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Inovio Pharmaceuticals (NASDAQ: INO) seemed like it could make millionaires out of many average investors — and fast — earlier this year. The clinical-stage biotech company soared 718% from the start of 2020 through its high point in July. Why? Inovio was among the first companies to begin testing a coronavirus vaccine candidate in human trials, and was early to report trial data. As a result, the company found itself among the early leaders of the coronavirus vaccine race.
A lot has happened since then, and it hasn’t all been good news. Inovio’s stock has suffered a 52% decline from its July peak. So is Inovio still a stock that could turn a thousand-dollar investment into a million? Let’s take a closer look.
The beginning wasn’t pretty
Inovio’s troubles actually began after it reported interim phase 1 data from its vaccine candidate’s clinical trials in June. The results weren’t bad. The problem was that investors wanted more detail about neutralizing antibody levels in trial participants. Neutralizing antibodies are important because they do the work of blocking future infection. Therefore, achieving the antibody levels needed to achieve immunity is key in developing an effective vaccine. Inovio first reported that 94% of participants showed an immune response involving binding and neutralizing antibody activity, as well as a T-cell response. Shares slipped by 27% following the news. Investors were disappointed because Inovio didn’t provide more particular data, unlike its competitors. Rival Moderna (NASDAQ: MRNA), for example, provided neutralizing antibody level information in comparison to those found in recovered coronavirus patients. Moderna was able to make the important distinction that its coronavirus vaccine candidate created antibody levels at or above those in recovered patients. Unfortunately, Inovio failed to match that communication standard.
100% immune response
During Inovio’s August earnings report, the company offered an update, reporting that 100% of phase 1 participants developed an immune response according to the measures mentioned above. Inovio also announced that paper with full results would soon be published in a medical journal. A possible publication that shows specific neutralizing antibody data and high antibody levels post-vaccination might give the stock a lift.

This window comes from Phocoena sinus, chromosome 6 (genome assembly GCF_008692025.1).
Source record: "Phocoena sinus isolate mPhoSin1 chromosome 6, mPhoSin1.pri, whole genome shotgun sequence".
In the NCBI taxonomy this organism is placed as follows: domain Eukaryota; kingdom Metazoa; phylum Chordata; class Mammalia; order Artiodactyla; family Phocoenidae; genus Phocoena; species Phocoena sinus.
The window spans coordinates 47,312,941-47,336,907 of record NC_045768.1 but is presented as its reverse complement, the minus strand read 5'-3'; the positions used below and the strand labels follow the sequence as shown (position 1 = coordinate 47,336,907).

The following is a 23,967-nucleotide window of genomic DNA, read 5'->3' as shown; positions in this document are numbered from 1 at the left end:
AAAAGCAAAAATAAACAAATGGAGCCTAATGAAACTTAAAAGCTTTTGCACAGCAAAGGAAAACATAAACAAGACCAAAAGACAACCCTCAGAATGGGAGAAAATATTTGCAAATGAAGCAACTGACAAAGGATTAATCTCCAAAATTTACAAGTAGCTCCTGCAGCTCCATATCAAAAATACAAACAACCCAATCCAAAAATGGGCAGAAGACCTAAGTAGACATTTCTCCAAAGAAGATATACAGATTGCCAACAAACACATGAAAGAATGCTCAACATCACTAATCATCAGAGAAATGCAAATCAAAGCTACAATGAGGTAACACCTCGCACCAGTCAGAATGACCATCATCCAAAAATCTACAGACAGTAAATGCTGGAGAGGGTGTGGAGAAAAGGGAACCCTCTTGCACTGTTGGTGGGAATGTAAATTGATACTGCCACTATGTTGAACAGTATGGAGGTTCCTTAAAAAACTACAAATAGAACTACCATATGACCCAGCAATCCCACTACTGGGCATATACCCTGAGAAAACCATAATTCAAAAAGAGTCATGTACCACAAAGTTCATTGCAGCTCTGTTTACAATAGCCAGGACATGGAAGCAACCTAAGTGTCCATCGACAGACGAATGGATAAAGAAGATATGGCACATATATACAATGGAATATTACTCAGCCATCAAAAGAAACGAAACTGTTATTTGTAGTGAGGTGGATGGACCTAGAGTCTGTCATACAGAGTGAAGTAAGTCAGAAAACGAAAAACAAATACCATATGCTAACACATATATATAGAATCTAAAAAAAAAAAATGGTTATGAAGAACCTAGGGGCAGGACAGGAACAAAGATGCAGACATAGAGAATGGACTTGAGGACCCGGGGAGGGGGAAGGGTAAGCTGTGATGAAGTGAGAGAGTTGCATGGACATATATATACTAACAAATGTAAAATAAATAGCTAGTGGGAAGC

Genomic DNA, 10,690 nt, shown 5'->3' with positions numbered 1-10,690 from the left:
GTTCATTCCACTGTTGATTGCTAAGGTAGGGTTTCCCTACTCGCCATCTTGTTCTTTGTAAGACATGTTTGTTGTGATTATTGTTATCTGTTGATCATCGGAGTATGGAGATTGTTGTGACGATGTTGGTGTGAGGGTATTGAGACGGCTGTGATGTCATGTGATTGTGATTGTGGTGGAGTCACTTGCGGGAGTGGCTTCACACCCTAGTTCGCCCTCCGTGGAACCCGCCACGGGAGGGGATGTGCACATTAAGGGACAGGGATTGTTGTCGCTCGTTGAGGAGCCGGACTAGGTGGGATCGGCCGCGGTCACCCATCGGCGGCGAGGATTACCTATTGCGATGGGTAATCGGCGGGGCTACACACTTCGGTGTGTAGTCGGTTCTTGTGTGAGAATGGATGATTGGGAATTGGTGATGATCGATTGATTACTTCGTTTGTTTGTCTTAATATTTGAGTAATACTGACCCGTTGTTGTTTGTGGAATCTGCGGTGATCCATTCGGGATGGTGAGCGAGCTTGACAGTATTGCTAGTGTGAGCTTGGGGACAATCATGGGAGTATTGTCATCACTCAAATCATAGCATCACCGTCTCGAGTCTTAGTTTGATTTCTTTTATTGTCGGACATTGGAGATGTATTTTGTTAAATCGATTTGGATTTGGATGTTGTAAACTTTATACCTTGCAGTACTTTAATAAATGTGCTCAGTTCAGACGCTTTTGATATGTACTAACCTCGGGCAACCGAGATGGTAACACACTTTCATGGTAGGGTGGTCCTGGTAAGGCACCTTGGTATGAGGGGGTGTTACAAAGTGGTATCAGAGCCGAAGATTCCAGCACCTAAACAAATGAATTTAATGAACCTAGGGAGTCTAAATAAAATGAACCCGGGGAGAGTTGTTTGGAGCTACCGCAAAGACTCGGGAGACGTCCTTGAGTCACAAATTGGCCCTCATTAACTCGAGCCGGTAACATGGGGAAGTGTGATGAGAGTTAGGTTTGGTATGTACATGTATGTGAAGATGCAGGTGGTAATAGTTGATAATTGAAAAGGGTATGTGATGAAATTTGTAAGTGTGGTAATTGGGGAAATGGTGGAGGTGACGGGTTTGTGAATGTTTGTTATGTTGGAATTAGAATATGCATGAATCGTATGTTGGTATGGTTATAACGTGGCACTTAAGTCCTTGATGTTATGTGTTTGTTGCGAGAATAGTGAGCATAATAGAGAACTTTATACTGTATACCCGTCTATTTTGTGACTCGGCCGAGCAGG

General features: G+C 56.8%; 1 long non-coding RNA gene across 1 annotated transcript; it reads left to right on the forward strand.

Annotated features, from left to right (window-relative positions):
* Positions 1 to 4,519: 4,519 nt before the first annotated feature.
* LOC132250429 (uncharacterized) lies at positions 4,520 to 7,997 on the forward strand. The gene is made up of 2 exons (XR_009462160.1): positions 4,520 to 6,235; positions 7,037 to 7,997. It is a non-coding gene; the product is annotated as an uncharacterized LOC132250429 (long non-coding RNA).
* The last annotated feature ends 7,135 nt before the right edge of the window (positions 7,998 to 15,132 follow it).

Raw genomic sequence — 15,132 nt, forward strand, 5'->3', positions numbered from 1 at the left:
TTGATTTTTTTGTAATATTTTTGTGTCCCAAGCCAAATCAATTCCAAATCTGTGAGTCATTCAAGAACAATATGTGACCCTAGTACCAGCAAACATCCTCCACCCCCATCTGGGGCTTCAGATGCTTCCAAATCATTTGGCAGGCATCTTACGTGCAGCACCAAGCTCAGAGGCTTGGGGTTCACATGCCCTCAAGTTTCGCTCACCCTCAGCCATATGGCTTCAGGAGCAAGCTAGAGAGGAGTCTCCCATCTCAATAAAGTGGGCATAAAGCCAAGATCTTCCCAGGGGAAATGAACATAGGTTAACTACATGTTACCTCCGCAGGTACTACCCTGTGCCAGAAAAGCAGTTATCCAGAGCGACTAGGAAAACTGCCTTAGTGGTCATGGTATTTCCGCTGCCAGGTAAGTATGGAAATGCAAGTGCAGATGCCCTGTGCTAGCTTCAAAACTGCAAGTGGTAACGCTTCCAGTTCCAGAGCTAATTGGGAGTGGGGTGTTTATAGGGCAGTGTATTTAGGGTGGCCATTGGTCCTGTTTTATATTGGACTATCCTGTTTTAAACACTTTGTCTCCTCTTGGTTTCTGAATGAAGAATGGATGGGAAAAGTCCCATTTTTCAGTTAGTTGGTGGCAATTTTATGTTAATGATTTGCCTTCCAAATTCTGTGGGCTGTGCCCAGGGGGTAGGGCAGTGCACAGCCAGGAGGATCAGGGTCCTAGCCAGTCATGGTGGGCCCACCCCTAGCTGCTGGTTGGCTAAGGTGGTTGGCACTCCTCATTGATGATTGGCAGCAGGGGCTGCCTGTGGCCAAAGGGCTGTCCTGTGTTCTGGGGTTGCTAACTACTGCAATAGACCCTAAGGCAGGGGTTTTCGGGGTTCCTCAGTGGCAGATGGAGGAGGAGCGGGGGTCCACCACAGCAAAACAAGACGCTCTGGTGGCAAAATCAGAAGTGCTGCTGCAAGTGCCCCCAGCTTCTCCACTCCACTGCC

But another issue is likely to hold back a major rally. The U.S. Food and Drug Administration (FDA) recently put the brakes — at least temporarily — on Inovio’s upcoming phase 2/3 trial. The FDA has additional questions about the trial and the Cellectra device used to deliver the investigational vaccine. Cellectra is Inovio’s proprietary smart device, which opens small pores in the skin and delivers Inovio’s coronavirus vaccine candidate through an electrical pulse.
Inovio has said that it plans on answering the regulatory agency’s questions this month. The FDA will then have 30 days to respond. At that point, Inovio will know whether it can start its late-stage trial.
There are two bright spots here. First, this “partial clinical hold” isn’t due to adverse events in the ongoing phase 1 trial. That trial can continue. And second, the hold doesn’t affect Inovio’s other clinical programs. The company has 15 projects in the pipeline between phase 1 and phase 3. These include treatments for prostate cancer and an aggressive brain cancer, glioblastoma multiforme (GBM), as well as infectious diseases like Middle East Respiratory Syndrome (MERS).